Lilly Singh is a to­tal Bawse

YouTube star trades vi­ral for vul­ner­a­ble in de­but book

Metro Canada (Calgary) - - BOOKS - Sue Carter For metro Canada

Lilly Singh is of­ten called an overnight suc­cess, but in re­al­ity, her fairy­tale rise to fame is the re­sult of what your grandma might have called old-fash­ioned el­bow grease.

In late March, the YouTube su­per­star made her third ap­pear­ance on the Tonight Show with Jimmy Fal­lon. Within a week, af­ter re­leas­ing a cou­ple new videos, Singh re­turned to her old high school, Lester B. Pear­son Col­le­giate In­sti­tute in Scar­bor­ough, pre­sent­ing on be­half of First Books Canada, a lit­er­acy pro­gram that do­nated 650 copies of her new book, How to Be a Bawse: A Guide to Con­quer­ing Life, to an au­di­to­rium full of scream­ing teenagers.

The fol­low­ing day in Toronto, while on her in­ter­na­tional 34date book tour, Singh sits in a board­room at her Cana­dian pub­lisher, Pen­guin Ran­dom House Canada, for me­dia in­ter­views. There’s a hand­made pil­low sewn by her mother on the chair be­side her, a re­minder of home wher­ever she trav­els.

Singh was 22, liv­ing in her par­ents’ Markham home, de­pressed and caught in a dead-end job when she started pro­duc­ing her own YouTube videos un­der the alias Su­per­woman. Her early con­tent catered mostly to South Asian teens, but as she be­gan to share more ob­ser­va­tions about life as a young woman, the uni­ver­sal­ity of her mildly fem­i­nist mes­sages and straight-up com­edy went vi­ral.

In a few years, Singh has amassed over 11 mil­lion sub­scribers and two bil­lion views on the video plat­form, a sold-out in­ter­na­tional com­edy tour and a role in the Mila Ku­nis film Bad Moms. Forbes de­clared her the high­est-paid woman on YouTube and its third-high­est earner over­all, with es­ti­mated 2016 earn­ings of $7.5 mil­lion USD.

Singh had been of­fered book deals be­fore sign­ing with Ran­dom House for How to Be a Bawse, but didn’t feel she had enough to say.

“I didn’t want to write a book just for the sake of it,” she says. “I want it to be some­thing that has a point of view, and a mes­sage. A lot of cool things have hap­pened and I feel that I need to ex­tract the lessons from those ex­pe­ri­ences. Now I feel I can of­fer some­thing.”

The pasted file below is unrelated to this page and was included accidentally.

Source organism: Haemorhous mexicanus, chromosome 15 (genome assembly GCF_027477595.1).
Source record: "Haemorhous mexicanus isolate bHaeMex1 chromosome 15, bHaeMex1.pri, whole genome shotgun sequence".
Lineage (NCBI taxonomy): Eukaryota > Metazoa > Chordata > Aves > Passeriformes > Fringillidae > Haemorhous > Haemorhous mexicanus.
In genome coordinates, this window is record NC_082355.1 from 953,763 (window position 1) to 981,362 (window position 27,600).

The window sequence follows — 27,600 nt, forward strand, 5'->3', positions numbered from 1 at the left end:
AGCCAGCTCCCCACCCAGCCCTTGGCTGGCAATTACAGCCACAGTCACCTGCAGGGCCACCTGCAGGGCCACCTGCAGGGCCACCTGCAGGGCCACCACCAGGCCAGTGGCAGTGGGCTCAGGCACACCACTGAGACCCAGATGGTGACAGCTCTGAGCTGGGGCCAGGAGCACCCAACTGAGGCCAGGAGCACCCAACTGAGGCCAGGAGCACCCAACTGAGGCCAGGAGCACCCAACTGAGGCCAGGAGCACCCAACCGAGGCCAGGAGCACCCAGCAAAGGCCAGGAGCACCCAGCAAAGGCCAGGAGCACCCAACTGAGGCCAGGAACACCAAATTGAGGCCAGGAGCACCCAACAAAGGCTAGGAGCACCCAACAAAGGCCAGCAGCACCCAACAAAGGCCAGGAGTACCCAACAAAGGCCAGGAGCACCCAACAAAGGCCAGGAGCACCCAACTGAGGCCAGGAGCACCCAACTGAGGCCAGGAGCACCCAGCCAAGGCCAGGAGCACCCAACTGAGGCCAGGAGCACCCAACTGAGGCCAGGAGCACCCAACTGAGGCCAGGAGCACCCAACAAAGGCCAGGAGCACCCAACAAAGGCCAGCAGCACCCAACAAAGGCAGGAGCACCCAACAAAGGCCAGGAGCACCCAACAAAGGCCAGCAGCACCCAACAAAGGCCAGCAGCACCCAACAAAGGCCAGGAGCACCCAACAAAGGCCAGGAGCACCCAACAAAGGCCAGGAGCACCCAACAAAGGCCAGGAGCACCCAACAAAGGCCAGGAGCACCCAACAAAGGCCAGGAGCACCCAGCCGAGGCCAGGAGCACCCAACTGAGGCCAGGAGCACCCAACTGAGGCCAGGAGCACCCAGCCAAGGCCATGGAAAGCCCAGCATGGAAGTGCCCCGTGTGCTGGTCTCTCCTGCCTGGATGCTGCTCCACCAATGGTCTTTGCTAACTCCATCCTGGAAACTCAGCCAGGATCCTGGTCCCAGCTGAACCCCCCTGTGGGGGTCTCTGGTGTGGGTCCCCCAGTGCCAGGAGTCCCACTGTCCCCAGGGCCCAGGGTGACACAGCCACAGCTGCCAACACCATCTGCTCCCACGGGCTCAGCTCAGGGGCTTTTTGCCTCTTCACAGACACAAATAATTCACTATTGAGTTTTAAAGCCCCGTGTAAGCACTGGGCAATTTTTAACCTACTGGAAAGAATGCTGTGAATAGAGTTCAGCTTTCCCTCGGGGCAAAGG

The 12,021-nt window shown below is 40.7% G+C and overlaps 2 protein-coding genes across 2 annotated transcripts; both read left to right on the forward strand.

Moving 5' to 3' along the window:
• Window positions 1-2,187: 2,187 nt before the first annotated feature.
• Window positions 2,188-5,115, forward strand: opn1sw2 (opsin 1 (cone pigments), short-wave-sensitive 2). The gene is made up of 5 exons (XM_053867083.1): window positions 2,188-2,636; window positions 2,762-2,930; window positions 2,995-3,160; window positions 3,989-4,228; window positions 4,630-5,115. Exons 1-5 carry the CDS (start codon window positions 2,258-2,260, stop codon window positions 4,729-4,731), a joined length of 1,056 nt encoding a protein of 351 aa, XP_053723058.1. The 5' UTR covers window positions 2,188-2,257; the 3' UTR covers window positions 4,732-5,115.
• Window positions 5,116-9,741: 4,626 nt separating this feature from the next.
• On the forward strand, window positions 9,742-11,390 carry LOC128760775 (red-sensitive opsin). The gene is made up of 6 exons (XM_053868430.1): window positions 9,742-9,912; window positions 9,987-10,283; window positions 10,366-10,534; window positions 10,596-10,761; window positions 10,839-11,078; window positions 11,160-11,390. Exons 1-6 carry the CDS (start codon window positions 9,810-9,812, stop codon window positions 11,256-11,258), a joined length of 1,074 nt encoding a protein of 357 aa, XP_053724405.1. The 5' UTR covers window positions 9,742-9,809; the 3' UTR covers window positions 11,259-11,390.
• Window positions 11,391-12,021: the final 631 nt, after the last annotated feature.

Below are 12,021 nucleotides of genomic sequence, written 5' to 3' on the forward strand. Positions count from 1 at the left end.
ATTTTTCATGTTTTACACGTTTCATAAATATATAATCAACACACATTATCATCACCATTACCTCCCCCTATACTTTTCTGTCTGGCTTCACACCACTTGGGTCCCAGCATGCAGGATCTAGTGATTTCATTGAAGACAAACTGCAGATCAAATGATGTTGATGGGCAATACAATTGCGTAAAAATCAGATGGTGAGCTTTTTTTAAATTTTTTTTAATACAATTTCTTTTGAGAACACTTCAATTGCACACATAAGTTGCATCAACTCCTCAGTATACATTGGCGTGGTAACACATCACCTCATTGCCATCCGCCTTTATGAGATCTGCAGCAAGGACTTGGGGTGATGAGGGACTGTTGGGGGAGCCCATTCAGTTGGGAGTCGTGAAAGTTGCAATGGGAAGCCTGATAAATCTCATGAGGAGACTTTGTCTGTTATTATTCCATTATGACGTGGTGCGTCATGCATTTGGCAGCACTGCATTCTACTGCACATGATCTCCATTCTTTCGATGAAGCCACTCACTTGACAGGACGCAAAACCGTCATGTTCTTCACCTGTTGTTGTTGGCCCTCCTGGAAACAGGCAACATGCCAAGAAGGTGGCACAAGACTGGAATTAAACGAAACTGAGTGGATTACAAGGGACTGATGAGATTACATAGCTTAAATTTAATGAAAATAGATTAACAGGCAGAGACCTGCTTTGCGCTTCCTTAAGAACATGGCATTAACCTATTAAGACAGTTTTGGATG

Singh says writ­ing the book, which took a year, al­lowed her to show a more vul­ner­a­ble side to her fans.

How to be a Bawse caters mostly to her young 13–24 de­mo­graphic, but her mes­sage to mil­len­ni­als is old school, with chap­ter ti­tles like Don’t Over­think and Com­mit to Your De­ci­sions.

“We are in this en­vi­ron­ment where we’re eas­ily val­i­dated by so­cial me­dia,” says Singh.

“No one wants to go to the gym, they’d rather take a selfie at the gym. But I want to bring back the art of hard work.” (If there’s doubt that the Buz­zFeed gen­er­a­tion is open to mo­ti­va­tional ad­vice from books, Bawse be­came a na­tional best­seller the week af­ter its re­lease.)

Singh tries to live up to her own ad­vice. Yet she is also fear­ful of reach­ing a level of su­per­star­dom where her val­ues be­come blurry.

Ev­ery morn­ing she re­minds her­self: “This is great but don’t for­get the per­son you want to be.”

That also meant learn­ing how to pub­licly ac­knowl­edge her suc­cesses. Singh used to be em­bar­rassed about the Forbes ar­ti­cle, fear­ful of com­ing across as boast­ful. But now, in true bawse style, she says, “I own it and say I am su­per proud.” Sue Carter is the edi­tor at Quill & Quire mag­a­zine.

Getty im­ages

Forbes de­clared Singh the high­est-paid woman on YouTube and its third-high­est earner over­all, with es­ti­mated 2016 earn­ings of $7.5 mil­lion USD.

Newspapers in English

Newspapers from Canada

© PressReader. All rights reserved.